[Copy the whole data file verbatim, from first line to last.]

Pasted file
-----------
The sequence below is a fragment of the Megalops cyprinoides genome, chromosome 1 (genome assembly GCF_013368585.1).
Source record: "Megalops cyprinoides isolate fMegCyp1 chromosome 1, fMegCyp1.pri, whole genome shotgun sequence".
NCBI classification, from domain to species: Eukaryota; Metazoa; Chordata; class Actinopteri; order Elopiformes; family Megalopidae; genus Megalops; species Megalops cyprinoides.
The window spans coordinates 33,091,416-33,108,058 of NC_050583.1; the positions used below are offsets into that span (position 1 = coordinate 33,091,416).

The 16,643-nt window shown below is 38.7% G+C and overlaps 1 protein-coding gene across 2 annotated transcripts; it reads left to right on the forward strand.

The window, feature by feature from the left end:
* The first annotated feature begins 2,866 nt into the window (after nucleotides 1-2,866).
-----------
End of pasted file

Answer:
The sequence below is a fragment of the Megalops cyprinoides genome, chromosome 1 (genome assembly GCF_013368585.1).
Source record: "Megalops cyprinoides isolate fMegCyp1 chromosome 1, fMegCyp1.pri, whole genome shotgun sequence".
NCBI classification, from domain to species: Eukaryota; Metazoa; Chordata; class Actinopteri; order Elopiformes; family Megalopidae; genus Megalops; species Megalops cyprinoides.
The window spans coordinates 33,091,416-33,108,058 of NC_050583.1; the positions used below are offsets into that span (position 1 = coordinate 33,091,416).

The 16,643-nt window shown below is 38.7% G+C and overlaps 1 protein-coding gene across 2 annotated transcripts; it reads left to right on the forward strand.

The window, feature by feature from the left end:
* The first annotated feature begins 2,866 nt into the window (after nucleotides 1-2,866).